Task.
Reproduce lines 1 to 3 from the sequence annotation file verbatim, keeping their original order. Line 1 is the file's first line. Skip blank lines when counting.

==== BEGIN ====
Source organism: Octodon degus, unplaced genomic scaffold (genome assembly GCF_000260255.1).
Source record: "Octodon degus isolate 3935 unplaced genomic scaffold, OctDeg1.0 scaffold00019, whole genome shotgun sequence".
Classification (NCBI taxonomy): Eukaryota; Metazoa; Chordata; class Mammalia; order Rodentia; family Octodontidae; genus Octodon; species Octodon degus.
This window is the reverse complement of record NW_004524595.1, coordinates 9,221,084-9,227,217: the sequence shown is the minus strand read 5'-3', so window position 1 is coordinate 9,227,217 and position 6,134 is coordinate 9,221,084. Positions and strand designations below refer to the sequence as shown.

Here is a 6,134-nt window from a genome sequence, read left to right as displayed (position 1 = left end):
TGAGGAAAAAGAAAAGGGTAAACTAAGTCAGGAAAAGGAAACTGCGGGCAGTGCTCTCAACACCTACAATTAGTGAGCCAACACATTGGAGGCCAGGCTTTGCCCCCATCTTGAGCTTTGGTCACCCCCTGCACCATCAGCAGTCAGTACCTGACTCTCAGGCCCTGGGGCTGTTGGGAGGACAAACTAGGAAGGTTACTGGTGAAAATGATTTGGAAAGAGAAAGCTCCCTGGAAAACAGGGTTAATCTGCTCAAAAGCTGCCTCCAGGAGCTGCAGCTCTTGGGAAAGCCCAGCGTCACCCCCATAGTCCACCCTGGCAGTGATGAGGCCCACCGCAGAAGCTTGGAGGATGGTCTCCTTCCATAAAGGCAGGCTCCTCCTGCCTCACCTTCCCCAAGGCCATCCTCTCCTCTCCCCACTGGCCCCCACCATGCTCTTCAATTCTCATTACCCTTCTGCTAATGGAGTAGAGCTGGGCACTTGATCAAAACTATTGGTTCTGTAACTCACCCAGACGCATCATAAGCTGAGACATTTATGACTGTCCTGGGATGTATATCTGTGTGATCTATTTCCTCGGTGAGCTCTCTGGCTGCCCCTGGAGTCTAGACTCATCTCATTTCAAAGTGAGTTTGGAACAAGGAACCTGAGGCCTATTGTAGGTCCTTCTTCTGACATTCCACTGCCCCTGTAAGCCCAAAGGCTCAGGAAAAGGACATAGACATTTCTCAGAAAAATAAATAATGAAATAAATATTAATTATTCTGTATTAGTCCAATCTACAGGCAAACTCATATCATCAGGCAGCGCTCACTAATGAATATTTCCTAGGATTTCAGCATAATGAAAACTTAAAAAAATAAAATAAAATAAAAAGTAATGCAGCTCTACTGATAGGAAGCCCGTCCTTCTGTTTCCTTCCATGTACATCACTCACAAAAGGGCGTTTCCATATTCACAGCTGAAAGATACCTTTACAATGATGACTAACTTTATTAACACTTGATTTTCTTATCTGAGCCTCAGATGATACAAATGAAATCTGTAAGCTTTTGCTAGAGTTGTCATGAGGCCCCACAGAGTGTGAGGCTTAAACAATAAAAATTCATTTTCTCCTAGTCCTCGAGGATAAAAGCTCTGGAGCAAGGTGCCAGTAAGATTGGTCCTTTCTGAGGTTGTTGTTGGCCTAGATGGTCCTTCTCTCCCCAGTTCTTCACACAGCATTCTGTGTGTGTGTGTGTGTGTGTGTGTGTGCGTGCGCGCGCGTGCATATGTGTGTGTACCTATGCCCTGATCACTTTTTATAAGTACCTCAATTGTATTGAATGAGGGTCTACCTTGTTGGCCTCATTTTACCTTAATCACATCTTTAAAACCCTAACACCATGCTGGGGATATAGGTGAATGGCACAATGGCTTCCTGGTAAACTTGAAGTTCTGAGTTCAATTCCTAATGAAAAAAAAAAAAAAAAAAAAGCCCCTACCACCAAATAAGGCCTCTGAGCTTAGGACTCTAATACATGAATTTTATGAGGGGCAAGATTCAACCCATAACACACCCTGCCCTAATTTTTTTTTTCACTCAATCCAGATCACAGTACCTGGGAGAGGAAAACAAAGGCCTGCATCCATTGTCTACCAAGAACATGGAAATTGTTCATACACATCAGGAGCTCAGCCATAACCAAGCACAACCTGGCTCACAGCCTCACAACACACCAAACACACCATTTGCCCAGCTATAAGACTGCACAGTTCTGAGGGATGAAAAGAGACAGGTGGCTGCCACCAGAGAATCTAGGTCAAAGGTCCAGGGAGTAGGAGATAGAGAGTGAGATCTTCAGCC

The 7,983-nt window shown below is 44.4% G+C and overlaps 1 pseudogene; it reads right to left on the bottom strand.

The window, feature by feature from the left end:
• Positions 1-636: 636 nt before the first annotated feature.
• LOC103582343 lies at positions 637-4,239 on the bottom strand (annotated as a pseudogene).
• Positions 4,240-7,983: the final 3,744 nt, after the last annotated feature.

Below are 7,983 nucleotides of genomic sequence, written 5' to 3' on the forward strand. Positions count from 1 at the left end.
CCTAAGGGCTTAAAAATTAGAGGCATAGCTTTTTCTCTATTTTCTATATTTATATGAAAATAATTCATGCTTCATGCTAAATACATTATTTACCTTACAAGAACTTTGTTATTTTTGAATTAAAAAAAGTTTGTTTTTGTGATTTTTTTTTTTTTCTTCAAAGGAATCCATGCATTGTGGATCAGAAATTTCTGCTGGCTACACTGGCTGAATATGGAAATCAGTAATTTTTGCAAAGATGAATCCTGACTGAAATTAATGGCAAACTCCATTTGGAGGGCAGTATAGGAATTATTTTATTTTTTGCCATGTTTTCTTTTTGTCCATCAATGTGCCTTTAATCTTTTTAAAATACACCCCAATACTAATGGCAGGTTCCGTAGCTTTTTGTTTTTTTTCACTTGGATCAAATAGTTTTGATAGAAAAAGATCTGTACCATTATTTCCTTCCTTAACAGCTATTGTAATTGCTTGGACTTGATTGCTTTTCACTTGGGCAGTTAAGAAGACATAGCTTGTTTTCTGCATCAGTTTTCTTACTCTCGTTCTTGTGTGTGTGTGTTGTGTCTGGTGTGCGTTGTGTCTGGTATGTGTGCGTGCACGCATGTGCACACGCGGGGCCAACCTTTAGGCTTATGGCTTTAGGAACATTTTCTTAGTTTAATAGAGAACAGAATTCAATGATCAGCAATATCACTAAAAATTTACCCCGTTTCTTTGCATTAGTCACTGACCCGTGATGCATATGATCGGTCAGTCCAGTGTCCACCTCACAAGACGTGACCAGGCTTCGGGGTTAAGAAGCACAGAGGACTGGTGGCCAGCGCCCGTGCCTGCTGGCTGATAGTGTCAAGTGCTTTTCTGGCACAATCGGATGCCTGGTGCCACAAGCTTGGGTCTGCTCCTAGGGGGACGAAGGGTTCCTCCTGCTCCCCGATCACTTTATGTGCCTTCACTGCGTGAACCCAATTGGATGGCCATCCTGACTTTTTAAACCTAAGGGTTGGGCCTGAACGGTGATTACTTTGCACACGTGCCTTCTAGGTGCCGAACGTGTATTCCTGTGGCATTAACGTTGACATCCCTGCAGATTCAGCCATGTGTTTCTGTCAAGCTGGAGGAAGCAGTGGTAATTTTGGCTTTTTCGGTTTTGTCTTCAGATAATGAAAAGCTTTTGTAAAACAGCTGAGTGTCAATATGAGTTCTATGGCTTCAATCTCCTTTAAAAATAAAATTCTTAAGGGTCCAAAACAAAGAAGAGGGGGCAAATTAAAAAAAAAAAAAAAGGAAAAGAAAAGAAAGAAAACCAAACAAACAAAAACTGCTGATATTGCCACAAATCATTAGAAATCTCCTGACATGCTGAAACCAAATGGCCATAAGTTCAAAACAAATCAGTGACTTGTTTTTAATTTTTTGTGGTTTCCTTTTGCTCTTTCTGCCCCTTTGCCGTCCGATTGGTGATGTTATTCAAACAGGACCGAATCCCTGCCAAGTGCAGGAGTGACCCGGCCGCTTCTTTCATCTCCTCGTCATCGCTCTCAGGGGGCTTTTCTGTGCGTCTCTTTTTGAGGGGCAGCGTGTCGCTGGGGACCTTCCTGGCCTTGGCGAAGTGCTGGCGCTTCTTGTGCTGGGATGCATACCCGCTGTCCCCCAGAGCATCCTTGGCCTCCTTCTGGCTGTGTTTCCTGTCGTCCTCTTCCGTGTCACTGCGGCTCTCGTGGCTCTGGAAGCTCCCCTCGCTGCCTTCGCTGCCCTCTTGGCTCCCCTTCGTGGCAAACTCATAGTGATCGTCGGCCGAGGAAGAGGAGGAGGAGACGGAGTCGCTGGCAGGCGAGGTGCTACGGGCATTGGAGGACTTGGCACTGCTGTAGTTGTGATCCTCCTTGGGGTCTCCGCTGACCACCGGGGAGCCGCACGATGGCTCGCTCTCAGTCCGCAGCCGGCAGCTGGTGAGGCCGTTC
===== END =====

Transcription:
Source organism: Octodon degus, unplaced genomic scaffold (genome assembly GCF_000260255.1).
Source record: "Octodon degus isolate 3935 unplaced genomic scaffold, OctDeg1.0 scaffold00019, whole genome shotgun sequence".
Classification (NCBI taxonomy): Eukaryota; Metazoa; Chordata; class Mammalia; order Rodentia; family Octodontidae; genus Octodon; species Octodon degus.